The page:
How JustAnswer Works:
  • Ask an Expert
    Experts are full of valuable knowledge and are ready to help with any question. Credentials confirmed by a Fortune 500 verification firm.
  • Get a Professional Answer
    Via email, text message, or notification as you wait on our site. Ask follow up questions if you need to.
  • 100% Satisfaction Guarantee
    Rate the answer you receive.
Ask Ben Jones Your Own Question
Ben Jones
Ben Jones, UK Lawyer
Category: Employment Law
Satisfied Customers: 49807
Experience:  Qualified Employment Solicitor - Please start your question with 'For Ben Jones'
Type Your Employment Law Question Here...
Ben Jones is online now

I have recently left employment with one company and started

This answer was rated:

I have recently left employment with one company and started with a competitor.My restrictive covenants state the following: you may not knowingly canvas or approach for orders for services similar to those provided by the company any organisation which is at the time or has been in the previous 2 years a client.I have a number of customers who have asked to see me in my new role. As they have approached me and not vice versa, does this get around the above restriction? And then what happens if they choose to transact business via my new company?thanks,

Hello, my name is***** am a qualified lawyer and I will be assisting you with your question today.

Please can I just clarify whether covenant is within your previous employment contract? If so, how long ago did you leave exactly?

Customer: replied 1 year ago.
my previous contract, I only left on 23 September 2016.

OK, thank you for your response. I will review the relevant information and laws and will get back to you at the earliest opportunity. There is no need to wait here as you will receive an email when I have responded. Also, please do not responded to this message as it will just push your question to the back of the queue and you may experience unnecessary delays. Thank you.

Apologies for not getting back to you sooner, I experienced some temporary connection issues and could not get back on the site until now. All appears to be resolved now so I can continue dealing with your query.

Post-termination restrictive covenants are a rather common occurrence in employment relationships. An employer would want to protect their business from a departing employee's knowledge, business connections, influence over remaining staff, etc. However, a covenant that restricts an employee's post-termination activities will be automatically unenforceable for being in restraint of trade, unless the employer can show that it was there to protect a legitimate business interest and did so in a reasonable way.

Legitimate business interests (LBIs) are commonly accepted to include:

{C}· Goodwill (including supplier and customer connections)

{C}· Trade secrets and confidential information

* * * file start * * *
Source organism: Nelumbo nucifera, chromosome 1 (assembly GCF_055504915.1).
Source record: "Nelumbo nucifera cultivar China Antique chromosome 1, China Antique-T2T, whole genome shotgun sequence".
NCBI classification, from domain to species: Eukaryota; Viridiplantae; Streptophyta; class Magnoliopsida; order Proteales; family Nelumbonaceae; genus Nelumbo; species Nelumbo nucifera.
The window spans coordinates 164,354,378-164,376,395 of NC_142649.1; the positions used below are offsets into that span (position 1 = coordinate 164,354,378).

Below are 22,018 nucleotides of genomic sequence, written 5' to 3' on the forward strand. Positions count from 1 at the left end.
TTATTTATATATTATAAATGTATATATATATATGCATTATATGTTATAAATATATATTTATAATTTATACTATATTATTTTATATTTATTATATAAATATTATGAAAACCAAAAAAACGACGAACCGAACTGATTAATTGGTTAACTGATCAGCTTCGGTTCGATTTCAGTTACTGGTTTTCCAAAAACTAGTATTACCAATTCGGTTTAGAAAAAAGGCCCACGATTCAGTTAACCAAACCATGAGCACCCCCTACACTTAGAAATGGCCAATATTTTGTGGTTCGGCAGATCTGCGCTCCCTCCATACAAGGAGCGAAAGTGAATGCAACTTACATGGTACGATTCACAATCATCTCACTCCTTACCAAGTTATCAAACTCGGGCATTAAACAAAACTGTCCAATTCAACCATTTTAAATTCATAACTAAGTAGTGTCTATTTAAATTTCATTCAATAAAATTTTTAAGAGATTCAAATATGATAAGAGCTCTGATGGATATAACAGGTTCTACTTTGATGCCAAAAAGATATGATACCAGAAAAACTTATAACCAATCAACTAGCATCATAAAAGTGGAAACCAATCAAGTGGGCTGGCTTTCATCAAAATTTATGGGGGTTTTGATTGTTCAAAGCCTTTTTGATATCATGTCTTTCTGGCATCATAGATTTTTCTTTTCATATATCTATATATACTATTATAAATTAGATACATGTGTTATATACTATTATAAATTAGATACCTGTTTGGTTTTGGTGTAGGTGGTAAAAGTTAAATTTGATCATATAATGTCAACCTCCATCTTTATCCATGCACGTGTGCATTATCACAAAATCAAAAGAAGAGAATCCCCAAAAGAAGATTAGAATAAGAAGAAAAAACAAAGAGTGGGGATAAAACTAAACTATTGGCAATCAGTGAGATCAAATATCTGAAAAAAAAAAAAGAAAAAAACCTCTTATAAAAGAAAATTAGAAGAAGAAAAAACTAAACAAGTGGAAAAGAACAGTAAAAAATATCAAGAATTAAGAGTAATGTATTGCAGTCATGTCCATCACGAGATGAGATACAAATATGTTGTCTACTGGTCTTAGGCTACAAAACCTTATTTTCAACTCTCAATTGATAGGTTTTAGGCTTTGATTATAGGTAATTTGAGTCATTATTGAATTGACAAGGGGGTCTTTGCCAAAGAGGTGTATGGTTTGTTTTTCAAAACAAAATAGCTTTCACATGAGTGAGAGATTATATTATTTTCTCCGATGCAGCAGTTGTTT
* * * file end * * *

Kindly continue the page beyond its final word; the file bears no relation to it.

{C}· Stability of the workforce

An employer cannot apply a restrictive covenant just to stop someone competing with their business, but it can seek to stop that person using or damaging their LBIs by using a reasonably drafted covenant.

Non-solicitation covenants, such as the one here, are there to prevent an employee from enticing away the customers of their ex-employer and as long as they are reasonable are the most commonly enforced type of restriction. Solicitation (including canvassing and approaching as described here) generally means “directly or indirectly requesting, persuading or encouraging clients of the former employer to transfer their business to their new employer". To be valid, the covenant should be restricted to customers with whom the employee had contact during a specified period before leaving. Other relevant factors may include the employee's level of seniority in the business, the extent of their role in securing new business and the length of similar restrictions in the employment contracts of competitors.

So if you did nothing to entice them away, they voluntarily approached you first and decided to work with you, then that is their choice and you are unlikely to have done anything wrong in the circumstances or breached the covenant.

This is your basic legal position. I have more detailed advice for you in terms of the options the employer has for taking this further if they wanted to, which I wish to discuss so please take a second to leave a positive rating for the service so far (by selecting 3, 4 or 5 stars) and I can continue with that and answer any further questions you may have. Don’t worry, there is no extra cost and leaving a rating will not close the question and we can continue this discussion. Thank you

Ben Jones and other Employment Law Specialists are ready to help you

Thank you. As mentioned, whilst restrictive covenants are mainly used as a scare tactic by employers, if an employee has acted in breach of a covenant and the employer is intent on pursuing the matter further they can do so. The following are potential outcomes if the employer takes legal action:

{C}· Obtain an interim injunction preventing the employee from doing certain things that would make them in breach of the restrictive covenant

{C}· Seek compensation for damages that have directly resulted from the breach of the covenants

However, in these circumstances if it was indeed the clients who had approached you and decided for themselves that they wanted to work with the new employer, then it is unlikely that this would be considered solicitation and in reach of the restrictions.

Customer: replied 1 year ago.
Thanks Ben, just one final question in relation to this, given the wording states 'clients', I'm assuming this doesn't apply to prospects i.e. Clients that may have been on the radar, but were not doing business with my previous company?

Clients would be considered to include only parties with which the company was already doing business - a lead is not a client in that sense so they would not be covered